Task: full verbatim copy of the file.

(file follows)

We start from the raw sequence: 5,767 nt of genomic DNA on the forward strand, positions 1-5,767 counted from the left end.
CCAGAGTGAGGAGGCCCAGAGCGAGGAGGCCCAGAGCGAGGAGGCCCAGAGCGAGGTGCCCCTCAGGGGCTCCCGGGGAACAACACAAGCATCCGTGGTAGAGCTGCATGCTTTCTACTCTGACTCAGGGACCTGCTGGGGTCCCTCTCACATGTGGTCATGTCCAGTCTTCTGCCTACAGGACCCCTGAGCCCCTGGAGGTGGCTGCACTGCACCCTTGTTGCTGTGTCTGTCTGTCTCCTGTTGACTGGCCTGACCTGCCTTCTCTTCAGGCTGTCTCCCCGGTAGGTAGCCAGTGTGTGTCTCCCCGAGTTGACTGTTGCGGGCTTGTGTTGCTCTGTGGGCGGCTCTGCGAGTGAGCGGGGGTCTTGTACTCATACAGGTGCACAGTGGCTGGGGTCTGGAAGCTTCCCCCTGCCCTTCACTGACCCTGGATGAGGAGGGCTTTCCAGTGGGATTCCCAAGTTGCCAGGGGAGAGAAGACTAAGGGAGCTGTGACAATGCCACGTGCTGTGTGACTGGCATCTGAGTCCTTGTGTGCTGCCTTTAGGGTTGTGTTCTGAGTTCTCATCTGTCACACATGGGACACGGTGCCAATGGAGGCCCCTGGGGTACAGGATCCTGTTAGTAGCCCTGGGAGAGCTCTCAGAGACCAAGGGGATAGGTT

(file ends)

We start from the raw sequence: 5,767 nt of genomic DNA on the forward strand, positions 1-5,767 counted from the left end.
CCAGAGTGAGGAGGCCCAGAGCGAGGAGGCCCAGAGCGAGGAGGCCCAGAGCGAGGTGCCCCTCAGGGGCTCCCGGGGAACAACACAAGCATCCGTGGTAGAGCTGCATGCTTTCTACTCTGACTCAGGGACCTGCTGGGGTCCCTCTCACATGTGGTCATGTCCAGTCTTCTGCCTACAGGACCCCTGAGCCCCTGGAGGTGGCTGCACTGCACCCTTGTTGCTGTGTCTGTCTGTCTCCTGTTGACTGGCCTGACCTGCCTTCTCTTCAGGCTGTCTCCCCGGTAGGTAGCCAGTGTGTGTCTCCCCGAGTTGACTGTTGCGGGCTTGTGTTGCTCTGTGGGCGGCTCTGCGAGTGAGCGGGGGTCTTGTACTCATACAGGTGCACAGTGGCTGGGGTCTGGAAGCTTCCCCCTGCCCTTCACTGACCCTGGATGAGGAGGGCTTTCCAGTGGGATTCCCAAGTTGCCAGGGGAGAGAAGACTAAGGGAGCTGTGACAATGCCACGTGCTGTGTGACTGGCATCTGAGTCCTTGTGTGCTGCCTTTAGGGTTGTGTTCTGAGTTCTCATCTGTCACACATGGGACACGGTGCCAATGGAGGCCCCTGGGGTACAGGATCCTGTTAGTAGCCCTGGGAGAGCTCTCAGAGACCAAGGGGATAGGTT